With a focus on optimized mission planning and the ability to react to dynamic changes, competing teams from the U.S. and U.K. will work remotely, via a closed, online collaboration platform to explore different fire-map scenarios using U.S. Air Force-licensed software. AFRL and DSTL are utilizing this innovative approach to find the best artificial intelligence or machine learning algorithms that embody efficiency and resiliency.
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Both labs and teams will benefit by discovering and engaging with new partners and solutions spawned by the challenge may also apply to defense applications.
(Image courtesy: Wright Brothers Institute)
“It is fantastic to be able to work with DSTL on this project,” says Mick Hitchcock, AFRL program manager. “The activity fits right into both countries’ desire to approach research differently, and involves non-traditional, innovative thinkers as partners and most importantly, get results faster. The competition is not between the two countries, but to highlight the ability to rapidly work together on tough problems.”
Once the top 10 teams have been selected, the international showdown will take place from March 29 to March 31 to select the top three teams from the U.S and the U.K. Those teams will be awarded cash prizes and learn about upcoming funding opportunities. The highest scoring solution will be showcased at the 2019 Association for Unmanned Vehicle Systems International (AUVSI) Xponential conference and the U.K. Embassy Showcase in Washington, D.C.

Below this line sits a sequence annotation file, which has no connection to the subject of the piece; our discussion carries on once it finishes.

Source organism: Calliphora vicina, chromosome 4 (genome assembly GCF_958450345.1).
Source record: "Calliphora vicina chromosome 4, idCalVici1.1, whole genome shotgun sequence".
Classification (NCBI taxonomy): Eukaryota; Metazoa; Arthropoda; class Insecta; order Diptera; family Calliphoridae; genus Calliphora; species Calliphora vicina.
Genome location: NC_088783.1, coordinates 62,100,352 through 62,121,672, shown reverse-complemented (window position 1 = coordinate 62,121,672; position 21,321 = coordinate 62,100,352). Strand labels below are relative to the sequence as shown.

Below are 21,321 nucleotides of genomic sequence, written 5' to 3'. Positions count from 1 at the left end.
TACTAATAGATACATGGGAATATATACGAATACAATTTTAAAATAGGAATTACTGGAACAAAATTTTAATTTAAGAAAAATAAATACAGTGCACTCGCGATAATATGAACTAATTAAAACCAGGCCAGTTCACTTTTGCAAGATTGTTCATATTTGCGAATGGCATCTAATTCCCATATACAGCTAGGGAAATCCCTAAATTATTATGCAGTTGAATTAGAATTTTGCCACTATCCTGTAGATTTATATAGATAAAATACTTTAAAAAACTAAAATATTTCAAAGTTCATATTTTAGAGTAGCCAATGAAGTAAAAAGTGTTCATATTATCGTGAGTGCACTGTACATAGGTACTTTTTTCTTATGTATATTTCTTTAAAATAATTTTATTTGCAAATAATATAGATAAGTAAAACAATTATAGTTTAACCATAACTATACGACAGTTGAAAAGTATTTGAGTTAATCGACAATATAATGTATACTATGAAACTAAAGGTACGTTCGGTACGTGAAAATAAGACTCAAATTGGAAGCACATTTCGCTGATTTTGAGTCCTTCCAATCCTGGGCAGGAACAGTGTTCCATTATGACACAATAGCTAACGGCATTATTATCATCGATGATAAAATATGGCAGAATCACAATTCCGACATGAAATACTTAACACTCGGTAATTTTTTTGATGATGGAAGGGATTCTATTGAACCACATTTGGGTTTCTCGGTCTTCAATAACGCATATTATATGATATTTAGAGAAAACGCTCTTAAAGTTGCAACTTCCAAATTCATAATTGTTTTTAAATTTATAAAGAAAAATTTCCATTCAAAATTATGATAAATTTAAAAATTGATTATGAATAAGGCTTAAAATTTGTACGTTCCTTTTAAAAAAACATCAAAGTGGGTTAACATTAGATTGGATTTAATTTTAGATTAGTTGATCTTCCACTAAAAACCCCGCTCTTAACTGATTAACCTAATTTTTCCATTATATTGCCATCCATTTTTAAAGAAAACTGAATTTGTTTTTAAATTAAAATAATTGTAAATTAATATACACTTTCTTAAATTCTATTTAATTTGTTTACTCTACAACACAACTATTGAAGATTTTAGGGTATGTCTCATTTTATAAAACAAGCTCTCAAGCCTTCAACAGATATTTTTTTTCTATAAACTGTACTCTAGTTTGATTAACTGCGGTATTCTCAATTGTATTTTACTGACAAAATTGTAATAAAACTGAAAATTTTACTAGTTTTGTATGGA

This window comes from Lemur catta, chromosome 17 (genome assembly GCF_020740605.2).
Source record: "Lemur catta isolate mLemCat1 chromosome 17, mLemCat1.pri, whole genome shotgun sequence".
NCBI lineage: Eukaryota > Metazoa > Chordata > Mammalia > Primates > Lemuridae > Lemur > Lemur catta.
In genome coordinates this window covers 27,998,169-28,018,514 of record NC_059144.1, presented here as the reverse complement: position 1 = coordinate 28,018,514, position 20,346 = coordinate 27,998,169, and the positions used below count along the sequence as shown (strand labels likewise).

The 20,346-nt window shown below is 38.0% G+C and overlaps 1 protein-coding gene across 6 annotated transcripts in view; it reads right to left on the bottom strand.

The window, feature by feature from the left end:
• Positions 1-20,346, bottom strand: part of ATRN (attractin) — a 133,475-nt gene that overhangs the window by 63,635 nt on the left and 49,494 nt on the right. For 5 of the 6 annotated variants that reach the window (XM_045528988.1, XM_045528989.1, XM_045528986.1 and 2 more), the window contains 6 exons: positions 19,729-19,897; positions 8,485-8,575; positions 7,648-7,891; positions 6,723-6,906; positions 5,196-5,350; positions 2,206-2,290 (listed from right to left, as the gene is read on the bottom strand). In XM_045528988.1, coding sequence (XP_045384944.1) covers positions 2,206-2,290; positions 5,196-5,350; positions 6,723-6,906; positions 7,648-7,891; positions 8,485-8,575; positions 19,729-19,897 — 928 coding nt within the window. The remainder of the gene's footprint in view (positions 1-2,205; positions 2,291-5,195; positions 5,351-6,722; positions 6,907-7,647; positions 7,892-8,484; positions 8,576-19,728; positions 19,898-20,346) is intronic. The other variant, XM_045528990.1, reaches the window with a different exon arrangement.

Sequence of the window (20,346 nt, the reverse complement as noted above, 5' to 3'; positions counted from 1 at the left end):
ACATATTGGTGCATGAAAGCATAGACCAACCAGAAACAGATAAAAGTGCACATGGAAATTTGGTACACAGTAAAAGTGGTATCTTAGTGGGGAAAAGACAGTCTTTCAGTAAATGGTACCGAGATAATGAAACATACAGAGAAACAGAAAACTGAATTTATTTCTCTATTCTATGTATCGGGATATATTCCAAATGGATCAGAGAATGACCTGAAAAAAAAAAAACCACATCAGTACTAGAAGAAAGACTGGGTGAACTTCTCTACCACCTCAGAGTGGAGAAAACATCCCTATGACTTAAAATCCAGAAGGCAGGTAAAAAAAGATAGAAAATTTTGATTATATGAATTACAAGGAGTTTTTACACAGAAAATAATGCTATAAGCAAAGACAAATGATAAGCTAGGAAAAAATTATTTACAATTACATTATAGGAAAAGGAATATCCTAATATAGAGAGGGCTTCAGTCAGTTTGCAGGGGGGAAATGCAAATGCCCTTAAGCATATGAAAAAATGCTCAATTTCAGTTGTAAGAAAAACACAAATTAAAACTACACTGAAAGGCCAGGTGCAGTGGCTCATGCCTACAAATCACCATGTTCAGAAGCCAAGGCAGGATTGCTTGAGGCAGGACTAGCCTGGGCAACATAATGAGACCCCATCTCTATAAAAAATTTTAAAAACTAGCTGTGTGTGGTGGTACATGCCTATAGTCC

“Swarming UAS is rich with innovation and we are looking to solve perceived problems and invent new ways of controlling swarms of drones,” says Timothy Wright, DSTL aerospace systems group leader. “There are also a number of science and technology challenges already commissioned in this area that link closely with the proposed outputs from this challenge.”
U.S. registration began January 15 and runs through February 26. The online competition concludes March 15.
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William Kucinski is content editor at SAE International, Aerospace Products Group in Warrendale, Pa. Previously, he worked as a writer at the NASA Safety Center in Cleveland, Ohio and was responsible for writing the agency’s System Failure Case Studies. His interests include literally anything that has to do with space, past and present military aircraft, and propulsion technology.
Contact him regarding any article or collaboration ideas by e-mail at firstname.lastname@example.org.
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